87 one of the possible parental species. Both H. tenuis and H. chalaensis thrive on sandy plains at sea level and share several morphological charac ters, including a prostrate habit. However, H. chalaensis is currently found 600 km south of H. tenuis Two possible diploi d parental species are H. pseudomelanostele which is widespread th roughout central Peru, and H. decumbens also with a prostrate habit and gr owing in close proximity to H. chalaensis Haageocereus pseudomelanostele is an extremely variable, medium-s ize shrub, with nocturnal or diurnal flowers. Although its morphology is quite distinct from that of H. tenuis its current distribution is close to that of H. tenuis The stable propagation of a genotype with an uneven ploidal level is often regarded as evidence of apomixis itself (Bon illa and Quarin 1997). Even if mechanisms may exist for the generation of a certain degree of variability in populations with uneven ploidal levels (Grant 1981), in our sample this possibility is ruled ou t by the presence of the same highly heterozygous genotype in all individuals a nd evidence of nucellar embryony. The genetic variability contained in the singl e clonal genotype of H. tenuis is highly restricted. In related H. pseudomelanostele a total of 99 alleles were scored for the same set of loci in three populations (w ith an average of 65 alleles per population), while in H. tenuis only 12 alleles were amplified (Table 5-1). The production of asexual seeds in a geogr aphically restricted species becomes advantageous by increasing the plants capabilities for dispersion beyond that accomplished by stem fragmentation. Although 60% of the seeds germinated in the lab, no seedlings were observed in the field. Recruitment of seedlings ha s been shown to be low in succulent plants living in arid environments (Mandujano et al. 1996, Turner et al. 1996, Negrn-Ortiz 1998) typically due to ecological stress rather than problems in seed pr oduction. In spite of the lack of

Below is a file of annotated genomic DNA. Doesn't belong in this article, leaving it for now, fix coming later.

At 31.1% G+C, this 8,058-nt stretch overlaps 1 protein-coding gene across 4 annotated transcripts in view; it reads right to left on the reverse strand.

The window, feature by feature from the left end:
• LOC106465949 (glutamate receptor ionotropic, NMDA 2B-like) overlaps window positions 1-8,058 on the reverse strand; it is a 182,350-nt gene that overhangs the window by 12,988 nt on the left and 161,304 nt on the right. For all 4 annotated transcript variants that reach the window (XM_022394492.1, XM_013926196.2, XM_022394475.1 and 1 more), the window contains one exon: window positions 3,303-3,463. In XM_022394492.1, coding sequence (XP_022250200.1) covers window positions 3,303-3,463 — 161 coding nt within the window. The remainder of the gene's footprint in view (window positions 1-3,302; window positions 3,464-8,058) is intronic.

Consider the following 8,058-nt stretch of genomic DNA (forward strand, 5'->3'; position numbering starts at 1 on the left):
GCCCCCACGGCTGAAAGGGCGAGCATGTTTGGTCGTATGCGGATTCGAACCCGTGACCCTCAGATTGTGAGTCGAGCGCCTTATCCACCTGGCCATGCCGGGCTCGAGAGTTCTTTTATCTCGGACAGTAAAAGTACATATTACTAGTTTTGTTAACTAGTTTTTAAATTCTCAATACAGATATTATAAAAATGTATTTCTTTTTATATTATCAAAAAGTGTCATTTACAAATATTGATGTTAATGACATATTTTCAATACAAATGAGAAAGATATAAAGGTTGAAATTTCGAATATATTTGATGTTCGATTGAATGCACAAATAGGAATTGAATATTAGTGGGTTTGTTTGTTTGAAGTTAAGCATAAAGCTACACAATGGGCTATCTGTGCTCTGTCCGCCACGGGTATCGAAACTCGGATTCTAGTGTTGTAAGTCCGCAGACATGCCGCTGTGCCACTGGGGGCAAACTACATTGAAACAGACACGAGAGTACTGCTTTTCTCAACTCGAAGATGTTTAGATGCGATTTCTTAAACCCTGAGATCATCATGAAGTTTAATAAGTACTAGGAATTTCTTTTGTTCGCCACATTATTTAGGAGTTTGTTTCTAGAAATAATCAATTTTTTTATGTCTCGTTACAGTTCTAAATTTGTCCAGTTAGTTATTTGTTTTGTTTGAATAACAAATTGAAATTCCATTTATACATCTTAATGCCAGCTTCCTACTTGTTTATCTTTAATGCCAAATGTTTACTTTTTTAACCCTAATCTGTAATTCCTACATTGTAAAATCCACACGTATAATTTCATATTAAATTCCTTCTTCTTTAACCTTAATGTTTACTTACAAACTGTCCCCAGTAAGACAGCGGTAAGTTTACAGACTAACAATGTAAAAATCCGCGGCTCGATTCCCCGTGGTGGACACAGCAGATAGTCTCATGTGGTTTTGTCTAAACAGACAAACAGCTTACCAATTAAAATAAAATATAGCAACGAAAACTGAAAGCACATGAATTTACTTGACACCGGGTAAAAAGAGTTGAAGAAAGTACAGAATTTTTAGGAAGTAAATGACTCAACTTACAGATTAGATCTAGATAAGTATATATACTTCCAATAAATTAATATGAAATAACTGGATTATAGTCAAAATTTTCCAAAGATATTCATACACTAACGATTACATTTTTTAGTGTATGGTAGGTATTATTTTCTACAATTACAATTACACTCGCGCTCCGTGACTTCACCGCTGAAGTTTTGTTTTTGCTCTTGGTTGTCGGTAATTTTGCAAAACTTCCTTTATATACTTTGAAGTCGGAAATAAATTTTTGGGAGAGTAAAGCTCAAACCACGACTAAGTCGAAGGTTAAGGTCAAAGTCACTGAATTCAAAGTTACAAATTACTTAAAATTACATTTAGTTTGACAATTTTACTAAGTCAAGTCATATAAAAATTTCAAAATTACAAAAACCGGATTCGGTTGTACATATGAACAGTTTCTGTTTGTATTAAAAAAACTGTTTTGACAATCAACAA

88 direct evidence, windows of opportunity may appear for the establishment of new seedlings of H. tenuis in its native location (i.e., years with El Nio events characterized by rains and formation of ephemeral vegetation in otherwise extremely arid areas). Implications for Conservation Although it is represented by onl y a single uniclonal population, H. tenuis is morphologically and genetically distinct from ot her congeners and should perhaps be considered a microspecies. Microspecies, as defined by Gran t and Grant (1971) and Grant (1981), are plant populations that reproduce mainly but not exclusively by uniparental methods, are morphologically homogeneous, occupy a restricted geographical area, an d are differentiated from related species. Microspecies often have a hybrid constitution that leads to sexual sterility. Other prostrate species of Haageocereus are also suspected to be occasional apomicts. This phenomenon may have significant implications for the evolutionary biology and ecology of Haageocereus and other clonal Cactaceae. Even in the absence of sexual recombinati on, clonal species still have a potential to accumulate genetic variation. In a narrowly defined monoclonal microspecies such as H. tenuis the amount of observable variability is dependent on the resolution of th e technique used to assess variability and the period of time since the establishment of the original hybrid (Ellstrand and Rose 1987, Loxdale and Lushai 2003) The evolutionary potential of Haageocereus tenuis depends on its long-term survival in nature ; however the preservation of a single known population is currently threatened by urban development.